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Dog Hair: A Coat for Many Colors : Fashion: New Mexico woman spins brushings into yarn and weaves it with hand-dyed silks, wools or cottons for one-of-a-kind garments.


SANTA FE, N.M. — Thanks to a Sante Fe weaver, fashion mavens are literally putting on the dog.

Yes, that long, fluffy white coat with the elegant drape and luxurious feel is woven of silk, wool and Samoyed.

A handsome, patchwork-style jacket with blocks of rich tans and browns is woven of wool, silk and chow.

And that soft, lovely-to-touch scarf in shades of white, cream and beige is made of silk and collie.

There is nothing ordinary about the creations of weaver Nancy Paap, who spins dog hair into yarn and weaves it with hand-dyed silks, wools or cottons for one-of-a-kind garments.

Eye-catching for their textures and use of colors, Paap's finely detailed coats and jackets also feature silk linings, unusual buttons and cuffs crocheted of dog hair.

Eye-catching, too, are the prices, ranging from $1,050 for short jackets to $1,750 for some long coats--although a chow-and-Samoyed beret can be had for $115.

"She creates garments that sell for a lot of money to people for whom this is their fur of choice," said Jill Heppenheimer, co-owner of Santa Fe Weaving Gallery, the main outlet for Paap's work.

Paap's customers are largely upscale visitors to Santa Fe who are struck by the unusual work and often come back for more.

Occasionally a customer is turned off when she learns what the fabric is, Heppenheimer said. She may dislike dogs, mistakenly believe it's a dog pelt or be afraid she'll attract a canine following as she walks down the street.

That fear is baseless, Heppenheimer said.

"My chow walks in here and lies down and has no interest in the dog-hair coats," she said.

But those allergic to dogs, beware: These coats are not for you. Paap says she once had a customer with allergies who loved a jacket enough to buy it anyway. She returned it after she developed breathing problems.


Paap's customers occasionally include dog owners who provide their own animals' hair for the garment--a way to recycle the hair into an item of sentimental value.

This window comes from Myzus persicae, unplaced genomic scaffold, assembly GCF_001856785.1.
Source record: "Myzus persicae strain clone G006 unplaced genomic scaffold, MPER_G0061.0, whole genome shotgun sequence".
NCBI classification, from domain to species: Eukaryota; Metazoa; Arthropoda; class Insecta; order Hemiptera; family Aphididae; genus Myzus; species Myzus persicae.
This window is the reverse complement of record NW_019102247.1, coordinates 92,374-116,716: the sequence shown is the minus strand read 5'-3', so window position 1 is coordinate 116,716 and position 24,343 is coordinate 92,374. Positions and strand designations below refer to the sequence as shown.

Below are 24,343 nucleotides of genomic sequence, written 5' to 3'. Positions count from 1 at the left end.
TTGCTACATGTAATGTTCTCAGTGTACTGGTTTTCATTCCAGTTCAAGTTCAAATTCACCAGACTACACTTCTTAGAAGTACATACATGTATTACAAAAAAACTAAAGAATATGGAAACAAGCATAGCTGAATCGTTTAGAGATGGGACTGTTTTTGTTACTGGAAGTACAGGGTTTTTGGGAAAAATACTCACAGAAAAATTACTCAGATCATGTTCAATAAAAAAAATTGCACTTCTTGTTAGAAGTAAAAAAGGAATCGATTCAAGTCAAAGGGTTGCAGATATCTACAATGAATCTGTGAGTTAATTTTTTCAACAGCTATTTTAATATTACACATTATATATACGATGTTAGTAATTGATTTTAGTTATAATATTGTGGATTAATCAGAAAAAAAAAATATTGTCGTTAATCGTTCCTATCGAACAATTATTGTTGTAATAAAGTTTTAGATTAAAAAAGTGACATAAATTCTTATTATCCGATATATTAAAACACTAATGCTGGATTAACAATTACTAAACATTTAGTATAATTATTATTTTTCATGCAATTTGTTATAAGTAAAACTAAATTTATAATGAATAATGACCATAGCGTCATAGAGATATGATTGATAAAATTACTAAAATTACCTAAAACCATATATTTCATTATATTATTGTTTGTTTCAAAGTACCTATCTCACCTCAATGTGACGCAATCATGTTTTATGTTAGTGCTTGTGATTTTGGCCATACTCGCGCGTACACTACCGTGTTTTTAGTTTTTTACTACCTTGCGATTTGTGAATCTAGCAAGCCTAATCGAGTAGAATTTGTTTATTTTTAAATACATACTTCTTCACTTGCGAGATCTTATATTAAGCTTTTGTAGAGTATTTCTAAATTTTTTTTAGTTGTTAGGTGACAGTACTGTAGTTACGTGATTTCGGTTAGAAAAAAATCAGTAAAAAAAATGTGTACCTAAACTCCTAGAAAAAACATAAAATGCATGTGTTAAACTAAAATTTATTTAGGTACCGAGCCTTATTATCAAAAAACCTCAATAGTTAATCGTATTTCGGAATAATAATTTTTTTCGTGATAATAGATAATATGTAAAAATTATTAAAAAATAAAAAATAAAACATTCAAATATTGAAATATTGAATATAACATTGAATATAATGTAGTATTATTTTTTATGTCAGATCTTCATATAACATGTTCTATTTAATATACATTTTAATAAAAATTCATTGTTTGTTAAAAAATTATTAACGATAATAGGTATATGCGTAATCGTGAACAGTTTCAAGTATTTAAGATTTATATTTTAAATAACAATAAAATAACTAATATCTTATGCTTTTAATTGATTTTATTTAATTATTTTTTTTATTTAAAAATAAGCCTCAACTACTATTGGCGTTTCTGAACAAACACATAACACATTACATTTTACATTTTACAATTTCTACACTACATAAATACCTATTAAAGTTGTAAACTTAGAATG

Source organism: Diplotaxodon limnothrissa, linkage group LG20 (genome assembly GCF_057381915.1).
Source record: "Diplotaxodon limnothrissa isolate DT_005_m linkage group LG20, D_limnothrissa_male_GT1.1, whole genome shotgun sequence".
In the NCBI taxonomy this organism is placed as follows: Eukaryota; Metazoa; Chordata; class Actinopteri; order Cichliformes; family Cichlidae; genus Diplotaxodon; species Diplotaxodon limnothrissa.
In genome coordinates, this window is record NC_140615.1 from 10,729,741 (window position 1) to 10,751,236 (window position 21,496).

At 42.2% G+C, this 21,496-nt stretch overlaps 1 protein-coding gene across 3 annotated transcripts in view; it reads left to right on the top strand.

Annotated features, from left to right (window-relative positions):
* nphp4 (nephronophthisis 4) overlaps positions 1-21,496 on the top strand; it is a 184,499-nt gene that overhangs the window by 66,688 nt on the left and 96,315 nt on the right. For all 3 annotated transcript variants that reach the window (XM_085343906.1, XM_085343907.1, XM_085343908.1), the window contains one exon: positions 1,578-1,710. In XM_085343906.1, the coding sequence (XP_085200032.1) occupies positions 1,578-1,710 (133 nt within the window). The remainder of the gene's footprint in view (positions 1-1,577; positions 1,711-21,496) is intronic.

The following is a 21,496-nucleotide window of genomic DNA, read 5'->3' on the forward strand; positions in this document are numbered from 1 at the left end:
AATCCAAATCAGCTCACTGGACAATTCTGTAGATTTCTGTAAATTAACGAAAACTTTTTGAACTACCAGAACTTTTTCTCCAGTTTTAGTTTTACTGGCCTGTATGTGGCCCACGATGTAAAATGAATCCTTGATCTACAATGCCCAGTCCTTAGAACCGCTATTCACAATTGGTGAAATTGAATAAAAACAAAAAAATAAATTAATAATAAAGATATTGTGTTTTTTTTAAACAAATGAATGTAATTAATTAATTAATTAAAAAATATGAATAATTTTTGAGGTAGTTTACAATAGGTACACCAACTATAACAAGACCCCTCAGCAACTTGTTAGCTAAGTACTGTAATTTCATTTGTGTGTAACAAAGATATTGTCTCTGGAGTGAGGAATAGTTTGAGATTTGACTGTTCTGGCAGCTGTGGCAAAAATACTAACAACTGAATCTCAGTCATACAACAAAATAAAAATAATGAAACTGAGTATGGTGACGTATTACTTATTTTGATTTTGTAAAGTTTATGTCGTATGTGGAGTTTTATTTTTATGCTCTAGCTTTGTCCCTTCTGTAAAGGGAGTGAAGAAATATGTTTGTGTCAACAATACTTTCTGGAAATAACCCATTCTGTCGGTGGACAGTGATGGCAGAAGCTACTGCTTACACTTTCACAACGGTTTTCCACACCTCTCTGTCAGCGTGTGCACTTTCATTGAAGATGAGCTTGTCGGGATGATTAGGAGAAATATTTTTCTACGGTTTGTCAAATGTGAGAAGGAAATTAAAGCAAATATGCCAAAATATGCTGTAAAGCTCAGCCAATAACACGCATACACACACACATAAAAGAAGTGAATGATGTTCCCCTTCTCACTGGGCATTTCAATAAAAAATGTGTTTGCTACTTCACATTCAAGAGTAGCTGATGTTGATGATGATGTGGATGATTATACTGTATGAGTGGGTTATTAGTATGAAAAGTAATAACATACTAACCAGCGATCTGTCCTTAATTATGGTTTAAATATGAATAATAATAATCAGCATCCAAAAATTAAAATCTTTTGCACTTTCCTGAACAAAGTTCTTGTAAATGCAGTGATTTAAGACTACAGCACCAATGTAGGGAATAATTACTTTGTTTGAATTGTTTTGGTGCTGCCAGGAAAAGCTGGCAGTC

It takes about 4 pounds of hair to make a coat, 2 pounds for a jacket and a half-pound for a scarf or shawl, Heppenheimer said. That's a lot of dog hair, so owners may have to save brushings for years.

All of the hair Paap uses is brushed from living dogs. Groomers and show-dog owners provide most of it. She advertises in dog-breeding magazines and pays $10 a pound.

"I'm low on chow," Paap said during an interview in her studio at her home in Tesuque, north of Santa Fe. The adobe studio is dominated by three looms. Skeins of dog-hair yarn hang from the ceiling on one wall.

Sitting by a spinning wheel is a bag of white, fluffy hair, the brushings of a Samoyed. Paap will spin the hair on a cotton or silk core strand for strength, wash the resulting yarn with dish detergent and ammonia, let it dry, then weave it with other fibers on one of the looms.

The resulting fabric will be washed, then the garment will be cut, sewn and lined, and the final product dry-cleaned.

Paap doesn't dye the dog-hair yarn, preferring its natural colors. Chow hair, for example, ranges from creamy to dark brown. Paap uses other yarn she dyes herself to add touches of turquoise or magenta or copper.

A weaver for more than two decades, Paap first tried spinning dog hair in 1972. She made pillows initially, and, by 1976, clothing.

"It was free yarn," and exotic fibers such as Angora goat were expensive, she said. "And if you're a weaver, you spin up anything. That's what I had, that's what I spun, that's what I used."

Although it's not unusual for weavers to experiment with and use dog hair, Heppenheimer said Paap has a singular place in the dog-hair weaving realm.

"Nancy as far as we know is the only one who is doing it commercially and successfully and building a long-term customer base," Heppenheimer said.

Spinning teacher Peggy Meyer of Minneapolis, who recently coordinated a fashion show for the Handweavers Guild of America's international conference, says other dog-hair weavers she knows do it as a hobby.

"I've run into a lot of people that like to spin dog hair, and have their own pooches," Meyer said. "But they don't sell their work."

Paap favors Samoyed, chow and collie because of the texture and length of the hair. Some other breeds, such as German shepherds or huskies, have hair that is too short and stiff.

Dog-hair coat devotees say the garments are lighter than other fur--but still warm--and get fluffier and better-looking with age.

Paap says that while they may shed a little bit, they don't wear out.

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